ficially considered, seemed to be a tax on commodities they were to
consume, find themselves rewarded a thousandfold by improvement
of quality and reduction of price, and may indulge in a good degree
of self-congratulation when they contemplate their further emanci-
pation from the commercial thraldom in which the British Govern-
ment and its organ, the Cobden Club, have hoped to hold the Ameri-
can people.

Eleven Bessemer works were in operation during last year. They
produced 1,203,173 net tons of ingots. How steady and rapid the
increase of this production has been the annexed table shows :


1872 120,108

1873 170,652

1874 191,933

1875 375,517

1876 525,996

1877 560,587

1878 732,226

1879 923,972

1880 1,203,173

The total quantity of Bessemer rails produced by these eleven works
during last year was 917,592 net tons, and the following table shows
the steady increase of their production :


1872 94,070

1873 129,015

1874 144,944

1875 290,863

1876 4.2,461

1877 4:52,169

1878 550,398

1879 683,964

1880 917,592

But these figures do not exhibit the total American production of
Bessemer rails during 1880. Several mills hitherto engaged in pro-
ducing iron rails have found it more profitable to purchase ingots and
blooms of Bessemer steel for conversion into rails, and a recent number
of the Bulletin of the Iron and Steel Association informs the trade
that at least 50,000 net tons of rails were thus produced during the
last year. It is now apparent that the production for 1881 will mark
an immense advance upon that of 1880. Many of the eleven original


works are enlarging their plant and improving their methods. The
Vulcan Works at Saint Louis, after several years of idleness, were in
full blast on the 1st of January. The Pittsburgh Bessemer Steel Com-
pany, Limited, is about commencing operations with a capacity of
sixty thousand tons of ingots a year. The North Chicago Steel Com-
pany are pushing their works rapidly to completion, and the Colo-
rado Coal and Iron Company are crowning the Rocky Mountains with
Bessemer steel works and a mill for rolling rails, with which it is hoped
to extend our railroad system, not only to the borders of Mexico, but
to her capital.

If the gentleman would kn ow whether the duty on cast-steel, silk, and
Bessemer rails is paid by the consumer, let him consult the cominei>
cial journals which have for years recorded the daily price of those
articles from 1860 to 1880, and he will find that they are all sold irre-
spective of the rate of duty and at prices lower than they commanded
when the American people were wholly dependent on foreign markets
f or such goods.

But, as these papers may not be accessible to the gentleman, I will
furnish him with ample information as to the question of price and
who pays the duty on Bessemer rails. That duty is $28 a ton. Be-
fore it was imposed, the lowest price at which British rail- makers
would sell their goods for the American market was as I have said $150
gold a ton. What effect this duty has had upon prices is shown by
the following table which has been carefully prepared by Mr. James
M. Swank, the accomplished secretary of the American Iron and
Steel Association :

Prices in dollars of American Bessemer steel rails, at ivories, from 1SG8 to
1880. Tons of 2,240 pounds.




$165 $167*1174














































13 1









But the fallacy involved in the gentleman's proposition may be


farther illustrated by considering the question, "Does the removal of
a duty from an import reduce its price to the American consumer f "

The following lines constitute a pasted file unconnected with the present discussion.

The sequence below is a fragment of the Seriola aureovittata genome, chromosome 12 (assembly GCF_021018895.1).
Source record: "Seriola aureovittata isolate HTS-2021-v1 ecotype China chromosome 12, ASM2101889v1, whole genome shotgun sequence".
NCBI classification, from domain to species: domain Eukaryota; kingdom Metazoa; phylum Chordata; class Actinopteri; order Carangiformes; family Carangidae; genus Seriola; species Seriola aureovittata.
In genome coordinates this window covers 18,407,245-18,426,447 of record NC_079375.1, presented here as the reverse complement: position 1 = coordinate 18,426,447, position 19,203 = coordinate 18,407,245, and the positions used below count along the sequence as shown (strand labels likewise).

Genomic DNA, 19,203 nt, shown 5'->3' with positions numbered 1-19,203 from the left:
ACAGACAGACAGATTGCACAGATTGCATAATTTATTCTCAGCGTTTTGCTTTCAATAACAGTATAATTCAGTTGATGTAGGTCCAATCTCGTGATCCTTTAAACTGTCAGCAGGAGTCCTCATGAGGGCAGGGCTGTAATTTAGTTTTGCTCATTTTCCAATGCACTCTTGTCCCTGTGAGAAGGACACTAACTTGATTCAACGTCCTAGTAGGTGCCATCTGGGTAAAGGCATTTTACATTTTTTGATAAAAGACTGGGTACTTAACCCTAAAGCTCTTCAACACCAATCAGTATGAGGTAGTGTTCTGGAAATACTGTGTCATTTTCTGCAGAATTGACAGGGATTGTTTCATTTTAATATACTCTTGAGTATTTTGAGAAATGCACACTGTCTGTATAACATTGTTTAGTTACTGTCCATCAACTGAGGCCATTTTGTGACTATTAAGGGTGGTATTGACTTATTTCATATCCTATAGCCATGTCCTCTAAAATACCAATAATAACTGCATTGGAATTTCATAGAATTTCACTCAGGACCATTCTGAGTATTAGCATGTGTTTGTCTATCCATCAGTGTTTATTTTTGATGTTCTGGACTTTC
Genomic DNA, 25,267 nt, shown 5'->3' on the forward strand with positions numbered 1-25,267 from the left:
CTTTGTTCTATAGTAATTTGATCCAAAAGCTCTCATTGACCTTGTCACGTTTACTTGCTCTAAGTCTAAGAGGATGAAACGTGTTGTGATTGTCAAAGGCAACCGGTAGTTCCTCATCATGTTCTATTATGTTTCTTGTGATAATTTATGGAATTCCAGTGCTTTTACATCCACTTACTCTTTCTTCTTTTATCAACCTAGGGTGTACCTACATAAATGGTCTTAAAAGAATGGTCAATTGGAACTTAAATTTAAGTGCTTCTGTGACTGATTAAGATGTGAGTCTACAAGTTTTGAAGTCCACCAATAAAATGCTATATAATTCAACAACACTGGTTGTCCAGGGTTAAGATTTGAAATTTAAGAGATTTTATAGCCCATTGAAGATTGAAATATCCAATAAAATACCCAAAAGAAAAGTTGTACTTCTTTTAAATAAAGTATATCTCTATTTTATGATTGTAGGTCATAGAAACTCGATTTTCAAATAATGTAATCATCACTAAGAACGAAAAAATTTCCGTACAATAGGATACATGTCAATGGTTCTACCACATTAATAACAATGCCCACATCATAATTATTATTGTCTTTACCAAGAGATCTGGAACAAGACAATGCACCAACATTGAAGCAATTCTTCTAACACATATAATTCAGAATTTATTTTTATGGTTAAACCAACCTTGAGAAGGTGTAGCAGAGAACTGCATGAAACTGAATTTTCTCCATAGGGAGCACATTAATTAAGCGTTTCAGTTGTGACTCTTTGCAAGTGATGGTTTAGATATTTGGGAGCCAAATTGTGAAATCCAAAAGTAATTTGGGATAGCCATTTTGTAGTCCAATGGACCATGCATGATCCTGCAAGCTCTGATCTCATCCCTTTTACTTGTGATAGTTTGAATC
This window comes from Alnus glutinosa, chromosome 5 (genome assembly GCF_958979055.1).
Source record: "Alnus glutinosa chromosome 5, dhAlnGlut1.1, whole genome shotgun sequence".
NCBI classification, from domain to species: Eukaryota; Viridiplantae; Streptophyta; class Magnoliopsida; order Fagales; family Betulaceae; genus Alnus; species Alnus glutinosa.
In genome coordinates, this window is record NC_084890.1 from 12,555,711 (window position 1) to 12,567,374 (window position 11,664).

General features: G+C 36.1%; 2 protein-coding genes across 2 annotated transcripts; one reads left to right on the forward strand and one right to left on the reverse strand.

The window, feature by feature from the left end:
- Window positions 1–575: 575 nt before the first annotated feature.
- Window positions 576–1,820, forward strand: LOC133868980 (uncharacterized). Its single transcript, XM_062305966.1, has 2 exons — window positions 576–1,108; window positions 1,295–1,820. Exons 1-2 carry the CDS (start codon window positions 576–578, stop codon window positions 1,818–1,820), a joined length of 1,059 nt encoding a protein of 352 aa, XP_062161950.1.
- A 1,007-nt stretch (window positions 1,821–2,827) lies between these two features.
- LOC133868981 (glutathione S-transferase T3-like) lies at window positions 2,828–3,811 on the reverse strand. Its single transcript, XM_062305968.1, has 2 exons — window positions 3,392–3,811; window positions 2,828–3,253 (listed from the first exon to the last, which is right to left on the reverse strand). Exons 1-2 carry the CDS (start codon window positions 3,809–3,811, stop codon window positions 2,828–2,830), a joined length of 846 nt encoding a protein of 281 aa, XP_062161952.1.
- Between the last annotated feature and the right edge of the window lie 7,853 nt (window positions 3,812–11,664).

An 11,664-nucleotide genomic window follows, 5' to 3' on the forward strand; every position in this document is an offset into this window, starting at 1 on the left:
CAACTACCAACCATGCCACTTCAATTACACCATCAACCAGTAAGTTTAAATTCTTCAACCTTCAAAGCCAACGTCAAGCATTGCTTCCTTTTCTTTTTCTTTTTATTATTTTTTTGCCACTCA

Three instances of this kind in our recent experience have furnished
evidence that it does not, and that in many instances the question
of high or low duty or no duty has nothing to do with the price of
imported commodities in our market. Before the reciprocity treaty
between Canada and the United States, provincial coal paid a duty
of $1.50 per ton. Under that treaty it was for more than ten years
free. On the expiration of the treaty, the duty of $1.50 was revived.
It was subsequently reduced to 1.25, and subsequently to fifty cents
per ton. Daring all this period, through all these changes, the price
of provincial coal in our market was regulated by that of American
coal. It sold at our rates when paying the duty of $1.50 per ton.
Under the treaty the mine-owner retained the duty, and sold his coal at
our rates ; and so since the expiration of the treaty the mine-owner or
shipper of the coal has paid the duty, but has been unable to get for
that on which he has paid duty any better prices than those current
for American coal.

A fresher illustration is found under the Hawaiian treaty. When
the question of approving the treaty was before this House in 1878,
it was asserted by the chairman of the Committee of Ways and Means
and other advocates of the treaty, that the people of the Pacific coast
would obtain the whole sugar crop of the Hawaiian Islands at the
American market rate less the duty. But every gentleman from the
Pacific coast will bear me witness that the hundreds of thousands of
dollars which but for the treaty would have gone into the Treasury as
duty on Hawaiian sugar have been retained by the Hawaiian pro-
ducers who employ Chinese cheap labor.

A still more recent illustration of the truth I am considering comes to
my mind. The duty on quinine was denounced for years by free-traders
as a " blood tax." To retain the duty was to tax the sick and the dying
for the benefit of a few monopolists ; and in a furore, without discus-
sion in either House, the duty was repealed. Now, I affirm, without
fear of contradiction, that the repeal of the duty on quinine has not
reduced its cost in a single case to an American consumer, but was a

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Online LibraryWilliam D. (William Darrah) KelleyMr. Hurd's free trade resolution → online text (page 1 of 6)